Fruit tree tips
Container Fruit Trees
Fruit trees in containers require more care than fruit trees planted in the ground. Generally, fertilizing should be done more often, especially for citrus. Watering must be done more frequently, two to three times a week during spring, then almost daily watering during the hot summer months.
Generally, the larger the container, the less frequent you will have to water. Smaller containers generally dry out faster than larger containers. The more wind your plants are exposed to, the more water they will need. Wind can dry your containers out quickly, even if it isn’t a particularly warm day.
Growing Fruit Crops in Containers
A wide variety of fruit trees can be grown in containers with some degree of success. However, such plants will rarely be as attractive or grow and fruit as well as those grown under optimal conditions in the ground.
Containers can be just about anything. Used whisky barrels cut in half are fine. The container should have adequate holes at the bottom for drainage of excess water.
The drainage holes of the container may be covered with pieces of screen mesh to prevent the soil from washing out. A layer of gravel 1-2 inches (2-5 cm) should be placed in the bottom of the container to facilitate drainage.
Good nutrition is critical to container-grown fruit trees, but excess fertilizer can result in overgrowth, poor fruit and possible dieback due to salt accumulation. Water-soluble fertilizers are widely available and should be used according to label directions. If mature foliage is deep green in color, adequate fertilizer is being used.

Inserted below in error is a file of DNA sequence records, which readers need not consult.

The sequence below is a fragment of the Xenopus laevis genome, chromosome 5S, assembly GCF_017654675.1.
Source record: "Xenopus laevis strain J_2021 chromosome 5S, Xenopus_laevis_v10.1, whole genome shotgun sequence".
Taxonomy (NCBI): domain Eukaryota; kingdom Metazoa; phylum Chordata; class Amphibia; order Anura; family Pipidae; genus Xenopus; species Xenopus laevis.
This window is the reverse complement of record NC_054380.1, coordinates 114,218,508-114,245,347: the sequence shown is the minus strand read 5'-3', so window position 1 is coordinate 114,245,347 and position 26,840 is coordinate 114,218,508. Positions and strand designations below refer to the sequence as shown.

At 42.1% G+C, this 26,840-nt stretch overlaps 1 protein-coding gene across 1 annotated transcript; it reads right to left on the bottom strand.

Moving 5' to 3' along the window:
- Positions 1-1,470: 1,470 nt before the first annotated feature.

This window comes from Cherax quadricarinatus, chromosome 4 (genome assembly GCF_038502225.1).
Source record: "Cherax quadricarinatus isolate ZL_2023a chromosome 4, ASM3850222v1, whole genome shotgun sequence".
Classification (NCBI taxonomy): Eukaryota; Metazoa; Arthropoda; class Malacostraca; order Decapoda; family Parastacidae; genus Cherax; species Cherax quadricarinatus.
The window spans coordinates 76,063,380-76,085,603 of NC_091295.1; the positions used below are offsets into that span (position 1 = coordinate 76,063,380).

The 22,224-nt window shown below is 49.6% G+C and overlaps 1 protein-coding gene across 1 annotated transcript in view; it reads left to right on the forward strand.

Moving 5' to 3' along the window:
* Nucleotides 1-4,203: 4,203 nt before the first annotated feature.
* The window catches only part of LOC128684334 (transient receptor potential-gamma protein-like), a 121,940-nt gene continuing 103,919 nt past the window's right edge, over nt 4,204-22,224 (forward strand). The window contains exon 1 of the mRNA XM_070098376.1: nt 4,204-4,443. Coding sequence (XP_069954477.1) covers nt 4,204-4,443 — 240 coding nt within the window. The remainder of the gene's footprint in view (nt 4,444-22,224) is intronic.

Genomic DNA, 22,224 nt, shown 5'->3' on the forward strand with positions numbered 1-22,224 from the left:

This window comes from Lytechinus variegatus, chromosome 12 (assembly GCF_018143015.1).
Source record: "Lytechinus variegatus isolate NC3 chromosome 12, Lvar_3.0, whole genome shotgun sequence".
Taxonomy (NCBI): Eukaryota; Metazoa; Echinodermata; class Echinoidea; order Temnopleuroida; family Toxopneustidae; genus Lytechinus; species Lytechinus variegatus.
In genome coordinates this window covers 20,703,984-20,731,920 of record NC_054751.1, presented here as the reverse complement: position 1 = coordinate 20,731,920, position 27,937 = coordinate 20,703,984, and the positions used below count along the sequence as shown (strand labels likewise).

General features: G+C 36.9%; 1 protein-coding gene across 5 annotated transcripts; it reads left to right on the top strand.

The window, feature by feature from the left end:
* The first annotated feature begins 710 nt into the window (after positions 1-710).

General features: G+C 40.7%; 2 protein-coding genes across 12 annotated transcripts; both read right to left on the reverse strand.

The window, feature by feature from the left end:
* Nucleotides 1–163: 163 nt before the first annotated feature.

With few exceptions, fruit trees will develop and maintain a natural shape with little pruning. Frequently, the top will grow rather large and begin to exceed the capability of the root system. Such plants should be pruned back heavily to rejuvenate them.
Most fruit crops will produce fruit in containers, given time, good care and adequate size and age. Many fruit trees also require pollinating insects. Flowers can be pollinated by hand. Fruit production in containers will not equal the quantity produced on trees in the ground, as fruit trees grown in containers are usually growing under sup-optimal conditions.
Leaves Turning Yellow
Yellow leaves could be a result of lack of fertilizer and minerals, a watering problem or insect damage. If the older leaves are turning yellow and the other leaves are a pale green, then you may need to add nitrogen. If the leaves are yellowing, but the veins on the leaves are green, then your citrus most likely needs iron. If the outer leaves are yellowing and some of the branches are dying back, the citrus may be getting too much water.
Insects that abuse citrus are aphids, scales, and mites, brought to the trees by ants. A trail of ants going up your lemon tree means there are probably aphids or scales in your tree.
Another indication of these insects is a sticky residue on the leaves. Most of the insects will be found on the back side of the leaves. Scales may be found along the branches as well and will look like bumps along the limbs. Scale can be white, black or brown. These insects are seen most often in the spring and fall, but can be a problem at any time of the year. For control of these insects, you can use Horticultural Spray Oil, Malathion, or a Pyrethrin based spray (like Master Nursery Pest Fighter Spray).